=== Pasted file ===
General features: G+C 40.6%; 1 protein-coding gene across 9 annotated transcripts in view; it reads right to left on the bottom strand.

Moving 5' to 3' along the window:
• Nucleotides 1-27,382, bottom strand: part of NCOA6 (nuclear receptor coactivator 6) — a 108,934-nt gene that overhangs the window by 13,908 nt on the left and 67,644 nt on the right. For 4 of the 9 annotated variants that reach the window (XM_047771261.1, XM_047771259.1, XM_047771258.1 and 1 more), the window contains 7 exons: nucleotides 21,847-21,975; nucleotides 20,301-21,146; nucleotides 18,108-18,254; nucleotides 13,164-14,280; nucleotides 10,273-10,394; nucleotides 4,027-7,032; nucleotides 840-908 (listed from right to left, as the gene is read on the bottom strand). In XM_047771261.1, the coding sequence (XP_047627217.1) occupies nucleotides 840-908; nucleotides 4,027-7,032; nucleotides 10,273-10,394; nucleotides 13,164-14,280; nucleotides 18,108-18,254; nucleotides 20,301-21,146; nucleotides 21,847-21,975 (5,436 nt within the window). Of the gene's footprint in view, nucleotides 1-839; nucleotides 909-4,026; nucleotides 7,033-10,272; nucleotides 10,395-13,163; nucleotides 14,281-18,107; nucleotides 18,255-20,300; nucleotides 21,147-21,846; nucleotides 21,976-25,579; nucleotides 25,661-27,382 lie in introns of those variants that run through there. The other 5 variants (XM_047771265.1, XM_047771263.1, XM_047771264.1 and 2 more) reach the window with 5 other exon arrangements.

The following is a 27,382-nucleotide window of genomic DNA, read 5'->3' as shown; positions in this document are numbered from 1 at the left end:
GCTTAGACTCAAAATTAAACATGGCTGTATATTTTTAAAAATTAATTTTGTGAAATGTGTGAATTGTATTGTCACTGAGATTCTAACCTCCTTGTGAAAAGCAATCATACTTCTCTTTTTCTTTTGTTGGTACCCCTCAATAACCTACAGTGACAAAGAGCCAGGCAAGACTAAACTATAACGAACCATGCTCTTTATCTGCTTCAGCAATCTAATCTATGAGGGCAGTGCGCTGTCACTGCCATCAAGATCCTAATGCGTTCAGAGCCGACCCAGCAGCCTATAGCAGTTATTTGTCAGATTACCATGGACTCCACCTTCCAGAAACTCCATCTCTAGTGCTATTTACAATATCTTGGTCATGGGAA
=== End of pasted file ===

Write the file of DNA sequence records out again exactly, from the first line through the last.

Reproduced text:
General features: G+C 40.6%; 1 protein-coding gene across 9 annotated transcripts in view; it reads right to left on the bottom strand.

Moving 5' to 3' along the window:
• Nucleotides 1-27,382, bottom strand: part of NCOA6 (nuclear receptor coactivator 6) — a 108,934-nt gene that overhangs the window by 13,908 nt on the left and 67,644 nt on the right. For 4 of the 9 annotated variants that reach the window (XM_047771261.1, XM_047771259.1, XM_047771258.1 and 1 more), the window contains 7 exons: nucleotides 21,847-21,975; nucleotides 20,301-21,146; nucleotides 18,108-18,254; nucleotides 13,164-14,280; nucleotides 10,273-10,394; nucleotides 4,027-7,032; nucleotides 840-908 (listed from right to left, as the gene is read on the bottom strand). In XM_047771261.1, the coding sequence (XP_047627217.1) occupies nucleotides 840-908; nucleotides 4,027-7,032; nucleotides 10,273-10,394; nucleotides 13,164-14,280; nucleotides 18,108-18,254; nucleotides 20,301-21,146; nucleotides 21,847-21,975 (5,436 nt within the window). Of the gene's footprint in view, nucleotides 1-839; nucleotides 909-4,026; nucleotides 7,033-10,272; nucleotides 10,395-13,163; nucleotides 14,281-18,107; nucleotides 18,255-20,300; nucleotides 21,147-21,846; nucleotides 21,976-25,579; nucleotides 25,661-27,382 lie in introns of those variants that run through there. The other 5 variants (XM_047771265.1, XM_047771263.1, XM_047771264.1 and 2 more) reach the window with 5 other exon arrangements.

The following is a 27,382-nucleotide window of genomic DNA, read 5'->3' as shown; positions in this document are numbered from 1 at the left end:
GCTTAGACTCAAAATTAAACATGGCTGTATATTTTTAAAAATTAATTTTGTGAAATGTGTGAATTGTATTGTCACTGAGATTCTAACCTCCTTGTGAAAAGCAATCATACTTCTCTTTTTCTTTTGTTGGTACCCCTCAATAACCTACAGTGACAAAGAGCCAGGCAAGACTAAACTATAACGAACCATGCTCTTTATCTGCTTCAGCAATCTAATCTATGAGGGCAGTGCGCTGTCACTGCCATCAAGATCCTAATGCGTTCAGAGCCGACCCAGCAGCCTATAGCAGTTATTTGTCAGATTACCATGGACTCCACCTTCCAGAAACTCCATCTCTAGTGCTATTTACAATATCTTGGTCATGGGAA